Table 1

  Table 2

Fig 1

Portland Cement Shipments (PCA): Portland cement shipments increased by 9.6%, 3 months y/y to 25,762 k-tons for the three months ending June. All regions of the country were “green” indicated growth. The largest percentage growth was in the South Atlantic, up 14.8%, 3 months y/y, followed by the West North Central, up 13.8%, 3 months y/y. The West South Central region continues to hold the top spot by volume which it has held since April 2008. Prior to that it was the South Atlantic region, (Fig. 3) and (Fig. 4). Increasing cement shipments is a bullish sign for long product steel consumption, especially reinforcing steel. Historically, U.S. rebar market shipments average between 7% and 8% of the weight of Portland cement shipments on an annual basis..

Fig 3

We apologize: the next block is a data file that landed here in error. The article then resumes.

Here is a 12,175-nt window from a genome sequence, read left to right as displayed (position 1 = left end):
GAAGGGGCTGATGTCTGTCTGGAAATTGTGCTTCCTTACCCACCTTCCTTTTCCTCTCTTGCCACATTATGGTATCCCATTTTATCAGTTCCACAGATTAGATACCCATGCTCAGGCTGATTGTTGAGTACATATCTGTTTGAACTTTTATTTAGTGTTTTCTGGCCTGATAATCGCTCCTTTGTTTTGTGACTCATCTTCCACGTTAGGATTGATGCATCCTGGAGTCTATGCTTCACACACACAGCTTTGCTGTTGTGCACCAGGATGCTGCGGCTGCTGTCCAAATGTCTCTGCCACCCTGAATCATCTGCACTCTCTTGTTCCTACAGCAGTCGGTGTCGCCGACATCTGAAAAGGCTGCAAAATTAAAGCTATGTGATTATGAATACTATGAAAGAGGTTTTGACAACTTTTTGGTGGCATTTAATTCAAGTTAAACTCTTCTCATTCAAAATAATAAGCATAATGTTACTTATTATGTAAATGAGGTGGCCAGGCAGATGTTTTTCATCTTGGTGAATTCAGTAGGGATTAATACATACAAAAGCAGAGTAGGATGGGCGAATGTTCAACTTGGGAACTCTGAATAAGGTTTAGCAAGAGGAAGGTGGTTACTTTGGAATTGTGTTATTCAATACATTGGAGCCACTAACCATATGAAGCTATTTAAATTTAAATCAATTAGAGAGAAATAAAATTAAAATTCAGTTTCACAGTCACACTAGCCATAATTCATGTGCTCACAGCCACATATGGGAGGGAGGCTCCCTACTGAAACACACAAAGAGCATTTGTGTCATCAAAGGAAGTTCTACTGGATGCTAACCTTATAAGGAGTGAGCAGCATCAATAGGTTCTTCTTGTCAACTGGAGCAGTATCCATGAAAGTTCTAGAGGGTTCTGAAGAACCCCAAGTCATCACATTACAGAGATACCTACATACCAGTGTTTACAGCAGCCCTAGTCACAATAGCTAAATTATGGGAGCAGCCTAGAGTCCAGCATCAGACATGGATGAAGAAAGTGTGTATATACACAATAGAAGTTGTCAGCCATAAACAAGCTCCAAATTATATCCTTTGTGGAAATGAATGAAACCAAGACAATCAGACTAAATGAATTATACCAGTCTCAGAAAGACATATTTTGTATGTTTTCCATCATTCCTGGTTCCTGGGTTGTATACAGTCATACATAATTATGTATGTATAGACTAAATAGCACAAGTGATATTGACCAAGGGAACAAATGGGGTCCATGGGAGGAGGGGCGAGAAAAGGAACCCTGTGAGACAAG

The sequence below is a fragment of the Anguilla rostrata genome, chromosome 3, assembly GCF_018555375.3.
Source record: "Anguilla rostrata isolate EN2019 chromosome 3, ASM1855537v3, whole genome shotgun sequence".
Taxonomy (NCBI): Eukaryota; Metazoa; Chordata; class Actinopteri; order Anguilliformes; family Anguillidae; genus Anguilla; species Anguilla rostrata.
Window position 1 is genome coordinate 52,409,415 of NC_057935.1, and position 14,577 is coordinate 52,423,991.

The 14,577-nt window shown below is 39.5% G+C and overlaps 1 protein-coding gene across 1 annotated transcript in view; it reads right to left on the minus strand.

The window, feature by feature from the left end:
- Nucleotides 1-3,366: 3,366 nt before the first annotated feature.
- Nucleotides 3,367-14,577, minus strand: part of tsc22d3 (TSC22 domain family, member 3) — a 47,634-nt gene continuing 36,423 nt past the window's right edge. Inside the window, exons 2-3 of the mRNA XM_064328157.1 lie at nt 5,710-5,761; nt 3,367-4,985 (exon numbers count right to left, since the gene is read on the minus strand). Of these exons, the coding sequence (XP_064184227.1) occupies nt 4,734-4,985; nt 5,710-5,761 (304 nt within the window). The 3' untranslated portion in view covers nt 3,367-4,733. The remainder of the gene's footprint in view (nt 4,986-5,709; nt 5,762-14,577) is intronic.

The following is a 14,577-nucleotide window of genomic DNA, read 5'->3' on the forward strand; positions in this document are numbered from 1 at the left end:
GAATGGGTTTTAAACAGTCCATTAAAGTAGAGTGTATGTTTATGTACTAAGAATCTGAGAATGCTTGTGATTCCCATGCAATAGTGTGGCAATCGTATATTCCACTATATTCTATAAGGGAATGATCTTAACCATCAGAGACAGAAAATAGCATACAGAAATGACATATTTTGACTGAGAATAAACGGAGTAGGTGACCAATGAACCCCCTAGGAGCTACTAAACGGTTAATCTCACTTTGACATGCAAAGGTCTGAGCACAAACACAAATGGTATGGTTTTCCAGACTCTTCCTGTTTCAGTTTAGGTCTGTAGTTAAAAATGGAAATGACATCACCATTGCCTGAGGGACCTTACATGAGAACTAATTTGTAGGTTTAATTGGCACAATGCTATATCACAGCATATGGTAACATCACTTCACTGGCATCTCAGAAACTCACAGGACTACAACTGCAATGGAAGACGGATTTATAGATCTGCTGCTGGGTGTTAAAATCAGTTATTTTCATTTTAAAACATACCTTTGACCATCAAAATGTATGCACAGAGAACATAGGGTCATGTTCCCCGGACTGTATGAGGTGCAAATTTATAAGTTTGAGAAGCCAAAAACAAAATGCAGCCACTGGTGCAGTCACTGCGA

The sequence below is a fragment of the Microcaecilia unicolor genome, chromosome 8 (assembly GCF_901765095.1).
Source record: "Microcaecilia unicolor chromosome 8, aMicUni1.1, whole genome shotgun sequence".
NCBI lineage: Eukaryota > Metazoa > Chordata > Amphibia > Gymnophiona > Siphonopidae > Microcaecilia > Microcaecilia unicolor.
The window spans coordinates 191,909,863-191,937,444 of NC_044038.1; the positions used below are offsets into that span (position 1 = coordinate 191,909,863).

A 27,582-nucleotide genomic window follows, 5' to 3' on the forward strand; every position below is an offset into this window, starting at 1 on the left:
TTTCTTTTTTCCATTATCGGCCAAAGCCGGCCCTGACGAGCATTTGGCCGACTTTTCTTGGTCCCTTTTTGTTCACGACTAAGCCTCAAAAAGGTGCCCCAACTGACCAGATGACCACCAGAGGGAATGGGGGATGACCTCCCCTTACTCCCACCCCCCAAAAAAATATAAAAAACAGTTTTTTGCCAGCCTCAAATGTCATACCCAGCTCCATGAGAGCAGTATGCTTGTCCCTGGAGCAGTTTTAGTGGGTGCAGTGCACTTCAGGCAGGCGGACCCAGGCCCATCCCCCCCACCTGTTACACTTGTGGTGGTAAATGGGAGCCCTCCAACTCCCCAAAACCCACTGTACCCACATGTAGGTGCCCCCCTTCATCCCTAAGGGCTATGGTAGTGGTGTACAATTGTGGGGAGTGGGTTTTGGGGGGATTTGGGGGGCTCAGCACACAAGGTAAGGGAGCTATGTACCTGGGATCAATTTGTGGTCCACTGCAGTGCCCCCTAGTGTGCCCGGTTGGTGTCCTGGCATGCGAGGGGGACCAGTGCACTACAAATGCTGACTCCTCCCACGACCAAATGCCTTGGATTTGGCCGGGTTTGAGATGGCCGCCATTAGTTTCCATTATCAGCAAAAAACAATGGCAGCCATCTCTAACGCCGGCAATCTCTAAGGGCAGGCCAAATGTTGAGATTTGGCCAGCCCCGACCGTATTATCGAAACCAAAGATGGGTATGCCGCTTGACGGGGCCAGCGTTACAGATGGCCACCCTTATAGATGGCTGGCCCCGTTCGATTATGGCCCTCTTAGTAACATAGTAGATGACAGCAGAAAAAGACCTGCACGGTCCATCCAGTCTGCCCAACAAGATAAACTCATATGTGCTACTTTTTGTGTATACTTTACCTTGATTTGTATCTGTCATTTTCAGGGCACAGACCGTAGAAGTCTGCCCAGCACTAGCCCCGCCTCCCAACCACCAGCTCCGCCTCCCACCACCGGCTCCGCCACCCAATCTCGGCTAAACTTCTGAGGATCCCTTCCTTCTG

NAFTA Automotive Production: Total light vehicle production in NAFTA in July was at an annual rate of 14,777,652 units, down by 16.6% from June. This was the normal July re-tooling slowdown but the decline was much less than normal. Since 2004 the average July slowdown compared to June has been 30.7%. On a rolling 12 months basis y/y light vehicle production in NAFTA increased by 5.9% and is now well above the pre-recession peak, (Fig. 5). On this basis the U.S. is up by 8.4%, Canada is down by 2.1% and Mexico is up by 3.4%, (Table 3). For NAFTA as a whole on a rolling 12 month basis year over year, light truck production is up by 11.3% and autos are down by 0.8%. A time comparison such as this is very strong evidence of a long term shift in consumer preference, probably driven by the crossover sub set of light trucks. Total light vehicle production in NAFTA on a three month moving average basis is now 2.1% higher than it was in the pre-recessionary peak of Q2 2006, however there is a big difference between the recoveries of the three nations, (Table 4). The U.S. is down by 4.1%, Canada is down by 17.9% and Mexico is up by 66.2%. These numbers overstate the performance of Mexico who had a very rapid surge in late 2010 but who has since slowed to a rate less than half that of the U.S. on a rolling 12 month basis y / y. Fig. 6 shows the production share of light vehicles achieved by the three nations since 1987. The US has made serious inroads into both Mexico’s and Canada’s share in the last three years. Currently the capital expenditure plans of the auto companies in the U.S. far exceed Mexico.